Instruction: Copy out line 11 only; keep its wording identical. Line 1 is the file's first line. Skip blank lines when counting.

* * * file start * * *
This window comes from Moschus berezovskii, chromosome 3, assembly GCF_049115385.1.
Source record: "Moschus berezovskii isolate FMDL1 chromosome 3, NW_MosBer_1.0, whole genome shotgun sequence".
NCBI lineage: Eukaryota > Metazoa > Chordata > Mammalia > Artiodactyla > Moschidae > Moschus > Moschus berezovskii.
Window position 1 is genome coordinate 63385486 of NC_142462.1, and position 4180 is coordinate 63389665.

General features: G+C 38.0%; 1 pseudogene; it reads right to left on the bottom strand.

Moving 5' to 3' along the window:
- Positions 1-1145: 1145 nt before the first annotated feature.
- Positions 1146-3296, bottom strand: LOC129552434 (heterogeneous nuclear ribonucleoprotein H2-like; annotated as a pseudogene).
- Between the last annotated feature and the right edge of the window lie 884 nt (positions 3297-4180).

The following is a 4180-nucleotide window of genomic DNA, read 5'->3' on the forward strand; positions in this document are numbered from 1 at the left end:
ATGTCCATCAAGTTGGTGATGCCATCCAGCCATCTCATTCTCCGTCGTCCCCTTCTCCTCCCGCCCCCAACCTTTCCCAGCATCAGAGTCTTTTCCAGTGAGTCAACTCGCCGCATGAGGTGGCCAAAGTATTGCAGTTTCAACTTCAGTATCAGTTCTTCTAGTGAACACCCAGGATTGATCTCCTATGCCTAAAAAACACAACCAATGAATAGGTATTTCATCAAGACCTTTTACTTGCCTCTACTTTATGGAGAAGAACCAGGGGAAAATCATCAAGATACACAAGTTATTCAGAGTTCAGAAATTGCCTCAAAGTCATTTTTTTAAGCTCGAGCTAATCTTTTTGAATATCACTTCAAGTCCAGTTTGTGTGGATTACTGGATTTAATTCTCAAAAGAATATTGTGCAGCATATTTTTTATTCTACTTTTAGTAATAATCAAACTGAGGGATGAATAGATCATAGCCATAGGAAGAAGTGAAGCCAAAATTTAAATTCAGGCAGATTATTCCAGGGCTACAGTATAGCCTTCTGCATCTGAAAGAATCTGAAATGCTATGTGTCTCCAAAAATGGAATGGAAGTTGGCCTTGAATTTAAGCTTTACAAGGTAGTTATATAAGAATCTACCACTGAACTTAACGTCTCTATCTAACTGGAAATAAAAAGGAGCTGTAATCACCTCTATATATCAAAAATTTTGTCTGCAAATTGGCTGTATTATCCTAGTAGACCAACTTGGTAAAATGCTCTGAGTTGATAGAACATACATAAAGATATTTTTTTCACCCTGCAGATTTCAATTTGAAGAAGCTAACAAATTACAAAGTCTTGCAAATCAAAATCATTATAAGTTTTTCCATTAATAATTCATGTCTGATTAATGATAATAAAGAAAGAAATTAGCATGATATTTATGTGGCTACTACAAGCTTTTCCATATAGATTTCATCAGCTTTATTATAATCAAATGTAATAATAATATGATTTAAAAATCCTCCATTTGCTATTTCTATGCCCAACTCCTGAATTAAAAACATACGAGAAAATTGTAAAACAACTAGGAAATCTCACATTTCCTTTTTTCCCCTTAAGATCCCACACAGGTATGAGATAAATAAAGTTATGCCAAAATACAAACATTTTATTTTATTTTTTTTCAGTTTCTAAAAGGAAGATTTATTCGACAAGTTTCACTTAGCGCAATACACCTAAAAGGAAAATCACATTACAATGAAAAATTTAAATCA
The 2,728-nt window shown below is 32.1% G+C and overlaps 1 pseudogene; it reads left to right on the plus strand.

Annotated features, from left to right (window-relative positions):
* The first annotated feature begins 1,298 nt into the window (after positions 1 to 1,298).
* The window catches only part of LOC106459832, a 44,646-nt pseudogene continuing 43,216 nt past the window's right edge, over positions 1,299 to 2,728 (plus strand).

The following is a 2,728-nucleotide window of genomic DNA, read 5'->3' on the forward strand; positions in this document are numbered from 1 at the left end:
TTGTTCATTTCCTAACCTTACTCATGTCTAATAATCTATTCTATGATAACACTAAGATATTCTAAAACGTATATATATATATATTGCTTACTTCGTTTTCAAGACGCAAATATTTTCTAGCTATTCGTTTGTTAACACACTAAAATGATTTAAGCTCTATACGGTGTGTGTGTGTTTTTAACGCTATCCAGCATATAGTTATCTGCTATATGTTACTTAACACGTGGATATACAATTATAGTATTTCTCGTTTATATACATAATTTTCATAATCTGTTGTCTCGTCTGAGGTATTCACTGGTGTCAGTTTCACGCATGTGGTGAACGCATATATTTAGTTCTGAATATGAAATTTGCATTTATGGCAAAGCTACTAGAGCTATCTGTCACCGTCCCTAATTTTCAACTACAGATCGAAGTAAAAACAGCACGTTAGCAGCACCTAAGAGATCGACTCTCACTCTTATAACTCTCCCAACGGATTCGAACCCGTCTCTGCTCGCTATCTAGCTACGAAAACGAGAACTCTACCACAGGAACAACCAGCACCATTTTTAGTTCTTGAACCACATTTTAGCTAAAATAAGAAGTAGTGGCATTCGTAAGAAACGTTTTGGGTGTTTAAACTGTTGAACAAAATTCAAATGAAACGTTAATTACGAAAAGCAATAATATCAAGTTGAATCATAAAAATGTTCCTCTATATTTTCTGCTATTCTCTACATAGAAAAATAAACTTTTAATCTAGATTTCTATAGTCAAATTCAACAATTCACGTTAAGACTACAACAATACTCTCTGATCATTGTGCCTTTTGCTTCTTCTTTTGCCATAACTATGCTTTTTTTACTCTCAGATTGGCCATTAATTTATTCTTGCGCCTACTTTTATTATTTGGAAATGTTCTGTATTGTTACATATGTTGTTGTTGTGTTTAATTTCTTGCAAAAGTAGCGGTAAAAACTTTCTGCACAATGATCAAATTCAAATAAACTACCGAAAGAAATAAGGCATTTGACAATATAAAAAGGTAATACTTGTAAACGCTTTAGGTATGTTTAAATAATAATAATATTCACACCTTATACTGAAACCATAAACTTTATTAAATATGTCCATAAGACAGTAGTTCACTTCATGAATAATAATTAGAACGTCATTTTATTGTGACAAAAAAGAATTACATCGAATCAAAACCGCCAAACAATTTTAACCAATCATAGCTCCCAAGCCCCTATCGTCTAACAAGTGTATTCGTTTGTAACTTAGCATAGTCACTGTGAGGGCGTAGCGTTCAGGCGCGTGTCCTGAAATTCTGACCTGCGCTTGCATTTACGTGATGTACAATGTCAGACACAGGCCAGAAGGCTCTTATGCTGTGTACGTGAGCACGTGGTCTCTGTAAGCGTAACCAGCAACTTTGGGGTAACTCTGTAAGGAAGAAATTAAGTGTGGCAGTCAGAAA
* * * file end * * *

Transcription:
ATGTCCATCAAGTTGGTGATGCCATCCAGCCATCTCATTCTCCGTCGTCCCCTTCTCCTCCCGCCCCCAACCTTTCCCAGCATCAGAGTCTTTTCCAGTGAGTCAACTCGCCGCATGAGGTGGCCAAAGTATTGCAGTTTCAACTTCAGTATCAGTTCTTCTAGTGAACACCCAGGATTGATCTCCTATGCCTAAAAAACACAACCAATGAATAGGTATTTCATCAAGACCTTTTACTTGCCTCTACTTTATGGAGAAGAACCAGGGGAAAATCATCAAGATACACAAGTTATTCAGAGTTCAGAAATTGCCTCAAAGTCATTTTTTTAAGCTCGAGCTAATCTTTTTGAATATCACTTCAAGTCCAGTTTGTGTGGATTACTGGATTTAATTCTCAAAAGAATATTGTGCAGCATATTTTTTATTCTACTTTTAGTAATAATCAAACTGAGGGATGAATAGATCATAGCCATAGGAAGAAGTGAAGCCAAAATTTAAATTCAGGCAGATTATTCCAGGGCTACAGTATAGCCTTCTGCATCTGAAAGAATCTGAAATGCTATGTGTCTCCAAAAATGGAATGGAAGTTGGCCTTGAATTTAAGCTTTACAAGGTAGTTATATAAGAATCTACCACTGAACTTAACGTCTCTATCTAACTGGAAATAAAAAGGAGCTGTAATCACCTCTATATATCAAAAATTTTGTCTGCAAATTGGCTGTATTATCCTAGTAGACCAACTTGGTAAAATGCTCTGAGTTGATAGAACATACATAAAGATATTTTTTTCACCCTGCAGATTTCAATTTGAAGAAGCTAACAAATTACAAAGTCTTGCAAATCAAAATCATTATAAGTTTTTCCATTAATAATTCATGTCTGATTAATGATAATAAAGAAAGAAATTAGCATGATATTTATGTGGCTACTACAAGCTTTTCCATATAGATTTCATCAGCTTTATTATAATCAAATGTAATAATAATATGATTTAAAAATCCTCCATTTGCTATTTCTATGCCCAACTCCTGAATTAAAAACATACGAGAAAATTGTAAAACAACTAGGAAATCTCACATTTCCTTTTTTCCCCTTAAGATCCCACACAGGTATGAGATAAATAAAGTTATGCCAAAATACAAACATTTTATTTTATTTTTTTTCAGTTTCTAAAAGGAAGATTTATTCGACAAGTTTCACTTAGCGCAATACACCTAAAAGGAAAATCACATTACAATGAAAAATTTAAATCA